On Coverage Of Wade Belak’s Death

Gary Bettman’s legacy as the NHL commissioner is certainly going to based upon the viewpoint of the author who writes it. On his watch the league has expanded, franchises have relocated seasons have been shortened and one season has been cancelled entirely. However, it seems to me that whatever is remembered about Bettman, his actions on one issue may have the most profound effect on his legacy and that is how the league responds to this summer of death in the NHL.

I am not pinning this on Bettman in any way. However the opportunity and reason for action hasn’t been this ripe on a single issue in a long time. Too often in life we wait for an a result to fix a problem. Let’s hope that yet another death where an athlete takes their own life is enough to fix what ever is going on.

The bigger issue here is how this was reported by the media. Was the media (in general, not anyone outlet or individual) offside in how it reported the story? This isn’t easy to answer. Here, loosely is a summary of what may have unfolded today as has been explained to me surrounding the breaking news of Wade Belak’s death:

“Belak was apparently supposed to be on TSN Radio at 12:30 (according to Bryan Hayes on Twitter). Obviously, he didn’t show up, the station tried to called him, and failing that, likely his agent too.

At some point, a call was made to 1 King West where Belak was staying. Hotel management, based on the story from the Toronto Star, entered the room/suite and it seems like, based on the story in the Star, that search would have been prior to police being called. The hotel staff, it seems, found Belak dead and again, it seems that a call to the police followed after that.

The police show up at the hotel around 1:40, and after finding the body “call it in”, one would have to assume mentioning the deceased’s name. Immediately thereafter, the media scanners go bonkers. The Toronto Sun was on the scene and on the story in lightning speed. At around 5:30 Sun Media sends out an internal news alert saying that Wade Belak is dead. Within minutes, the story is public and the hotel is crawling with media.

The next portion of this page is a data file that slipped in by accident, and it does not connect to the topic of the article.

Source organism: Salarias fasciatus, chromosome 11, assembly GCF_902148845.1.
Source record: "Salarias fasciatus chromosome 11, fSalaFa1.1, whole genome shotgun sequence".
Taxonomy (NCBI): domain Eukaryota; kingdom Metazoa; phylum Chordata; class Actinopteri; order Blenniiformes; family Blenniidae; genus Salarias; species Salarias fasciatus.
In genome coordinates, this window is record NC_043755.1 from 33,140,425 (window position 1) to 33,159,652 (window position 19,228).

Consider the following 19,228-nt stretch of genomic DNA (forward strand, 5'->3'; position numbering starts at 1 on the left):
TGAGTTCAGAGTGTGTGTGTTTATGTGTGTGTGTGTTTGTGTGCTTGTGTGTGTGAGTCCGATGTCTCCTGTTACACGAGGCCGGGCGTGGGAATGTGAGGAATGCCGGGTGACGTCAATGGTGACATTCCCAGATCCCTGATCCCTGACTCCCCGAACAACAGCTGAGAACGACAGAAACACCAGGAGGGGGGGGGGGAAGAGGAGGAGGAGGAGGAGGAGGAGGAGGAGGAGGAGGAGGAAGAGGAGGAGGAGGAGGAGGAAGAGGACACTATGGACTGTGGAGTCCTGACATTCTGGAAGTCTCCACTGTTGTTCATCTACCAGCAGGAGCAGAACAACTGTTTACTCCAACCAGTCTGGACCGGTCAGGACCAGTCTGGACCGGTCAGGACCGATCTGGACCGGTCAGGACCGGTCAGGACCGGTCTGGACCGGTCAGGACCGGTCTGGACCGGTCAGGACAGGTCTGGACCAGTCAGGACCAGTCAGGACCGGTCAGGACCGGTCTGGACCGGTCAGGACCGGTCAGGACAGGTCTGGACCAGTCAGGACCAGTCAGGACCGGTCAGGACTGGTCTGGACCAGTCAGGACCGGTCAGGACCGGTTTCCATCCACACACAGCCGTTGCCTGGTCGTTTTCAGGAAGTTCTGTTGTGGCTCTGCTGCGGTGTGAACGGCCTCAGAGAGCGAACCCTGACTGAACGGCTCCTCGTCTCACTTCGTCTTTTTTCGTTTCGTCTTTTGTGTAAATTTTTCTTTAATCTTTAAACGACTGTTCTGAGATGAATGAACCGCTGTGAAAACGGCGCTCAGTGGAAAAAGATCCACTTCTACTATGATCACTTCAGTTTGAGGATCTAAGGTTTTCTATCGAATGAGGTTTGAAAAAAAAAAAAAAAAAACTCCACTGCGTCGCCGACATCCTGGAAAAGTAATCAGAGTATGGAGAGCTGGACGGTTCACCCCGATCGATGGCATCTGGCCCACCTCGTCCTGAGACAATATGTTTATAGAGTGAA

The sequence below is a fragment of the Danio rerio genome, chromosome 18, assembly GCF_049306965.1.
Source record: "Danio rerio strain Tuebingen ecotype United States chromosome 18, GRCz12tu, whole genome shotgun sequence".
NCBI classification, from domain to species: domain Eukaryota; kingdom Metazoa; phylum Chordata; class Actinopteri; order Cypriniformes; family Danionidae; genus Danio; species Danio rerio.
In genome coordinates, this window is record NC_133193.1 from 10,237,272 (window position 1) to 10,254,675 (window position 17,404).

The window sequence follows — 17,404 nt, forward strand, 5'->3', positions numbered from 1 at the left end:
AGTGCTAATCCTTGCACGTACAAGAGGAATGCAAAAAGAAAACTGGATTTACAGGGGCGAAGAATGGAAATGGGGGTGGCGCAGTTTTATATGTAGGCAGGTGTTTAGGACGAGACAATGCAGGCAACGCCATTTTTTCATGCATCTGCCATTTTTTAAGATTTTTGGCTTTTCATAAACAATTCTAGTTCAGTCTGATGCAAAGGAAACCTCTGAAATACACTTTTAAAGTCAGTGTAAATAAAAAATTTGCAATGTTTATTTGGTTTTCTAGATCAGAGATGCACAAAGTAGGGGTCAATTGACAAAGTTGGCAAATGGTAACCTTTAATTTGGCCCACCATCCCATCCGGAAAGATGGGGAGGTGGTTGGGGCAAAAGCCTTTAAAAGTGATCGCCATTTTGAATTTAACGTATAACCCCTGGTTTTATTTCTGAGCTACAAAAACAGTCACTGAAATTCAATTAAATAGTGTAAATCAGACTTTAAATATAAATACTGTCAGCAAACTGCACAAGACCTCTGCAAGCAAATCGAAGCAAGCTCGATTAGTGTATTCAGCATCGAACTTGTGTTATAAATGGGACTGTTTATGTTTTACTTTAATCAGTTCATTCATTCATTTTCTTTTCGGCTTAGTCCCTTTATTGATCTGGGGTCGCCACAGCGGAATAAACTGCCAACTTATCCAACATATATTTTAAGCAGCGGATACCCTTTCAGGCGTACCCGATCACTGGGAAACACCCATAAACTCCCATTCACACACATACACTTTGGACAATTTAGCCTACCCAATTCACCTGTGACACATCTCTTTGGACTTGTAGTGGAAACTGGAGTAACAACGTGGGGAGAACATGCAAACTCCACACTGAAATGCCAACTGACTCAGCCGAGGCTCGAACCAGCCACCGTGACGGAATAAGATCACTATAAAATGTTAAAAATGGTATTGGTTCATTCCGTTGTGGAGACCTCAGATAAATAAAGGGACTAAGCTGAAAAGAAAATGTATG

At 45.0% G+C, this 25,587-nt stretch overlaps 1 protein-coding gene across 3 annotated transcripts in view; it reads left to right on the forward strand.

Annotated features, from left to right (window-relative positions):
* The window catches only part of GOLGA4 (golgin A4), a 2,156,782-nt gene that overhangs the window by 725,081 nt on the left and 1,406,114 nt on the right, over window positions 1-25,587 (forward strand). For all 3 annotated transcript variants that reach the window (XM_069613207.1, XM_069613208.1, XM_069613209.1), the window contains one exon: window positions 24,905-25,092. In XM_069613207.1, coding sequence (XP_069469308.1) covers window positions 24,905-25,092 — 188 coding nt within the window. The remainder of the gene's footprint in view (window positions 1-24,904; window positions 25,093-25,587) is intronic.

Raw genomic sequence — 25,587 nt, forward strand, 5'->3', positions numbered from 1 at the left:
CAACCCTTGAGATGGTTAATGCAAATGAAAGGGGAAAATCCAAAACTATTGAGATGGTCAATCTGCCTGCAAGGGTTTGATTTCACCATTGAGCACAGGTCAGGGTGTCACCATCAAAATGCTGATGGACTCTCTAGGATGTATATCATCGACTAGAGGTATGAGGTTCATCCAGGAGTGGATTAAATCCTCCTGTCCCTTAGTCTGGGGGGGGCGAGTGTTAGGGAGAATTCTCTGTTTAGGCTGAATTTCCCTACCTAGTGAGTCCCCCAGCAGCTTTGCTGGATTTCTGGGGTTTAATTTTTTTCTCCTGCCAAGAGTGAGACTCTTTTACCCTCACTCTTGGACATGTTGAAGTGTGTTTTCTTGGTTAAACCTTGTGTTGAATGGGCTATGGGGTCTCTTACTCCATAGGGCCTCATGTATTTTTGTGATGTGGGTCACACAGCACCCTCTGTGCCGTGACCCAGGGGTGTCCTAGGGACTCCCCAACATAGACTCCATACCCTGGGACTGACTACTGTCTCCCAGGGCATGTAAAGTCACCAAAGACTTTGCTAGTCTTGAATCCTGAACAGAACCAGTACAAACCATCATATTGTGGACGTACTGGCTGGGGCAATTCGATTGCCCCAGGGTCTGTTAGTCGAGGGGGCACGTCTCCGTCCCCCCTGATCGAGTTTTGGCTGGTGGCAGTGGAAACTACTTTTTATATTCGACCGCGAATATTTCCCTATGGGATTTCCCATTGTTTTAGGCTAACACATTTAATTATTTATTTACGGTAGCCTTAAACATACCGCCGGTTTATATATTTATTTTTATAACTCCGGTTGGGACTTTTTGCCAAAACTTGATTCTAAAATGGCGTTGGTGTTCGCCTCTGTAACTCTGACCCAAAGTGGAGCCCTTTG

Folks on site tell me that as per the Star story, reporters tried to get upstairs but were blocked by the police. It seems that it was the Toronto Sun had the suicide angle first.

At some time around 6pm the @fan590 twitter account stated that Belak had committed suicide.

Fan host Greg Brady tweeted that the story wasn’t true shortly thereafter “Incorrect. Someone very close to Belak says that appears NOT to be the case. Someone messed up/not happy about it.”

Around the same time Steve Simmons tweeted “The Toronto Sun is reporting Wade Belak’s death as a suicide. According to our news department, he hung himself.”

The Sun ran a story around the same time which stated the same information tweeted by Simmons. That story was later changed.

This is from the the story that is currently on the Toronto Star‘s website:

“Police responded to a call saying a body was hanging in a room at the tony 1 King West hotel and condo building where Belak was staying while rehearsing for CBC’s Battle of the Blades. A body was taken out of the side entrance at 7:40 p.m. and loaded into a waiting minivan”

Not that long ago twitter went wonky with the reported death of Pat Burns. In that case the uproar was about the media getting the story wrong. In this case, the media got it right. Yet still anger ensues. It leaves us with the question as to the role of the media, the tools they use and the ethical rules in which we want them to do their jobs.

Greg Wyshynski aka Puck Daddy was kind enough to answer some questions I posed on Twitter this evening.

First, on the issue of who got the story first: “We received an email from Fan 590 very early on sourcing that info to the Sun and QMI.”

I then asked Greg where he personally would draw the line : “There’s a sensitivity when someone takes their own life. Typically wait for family or police to release that info.”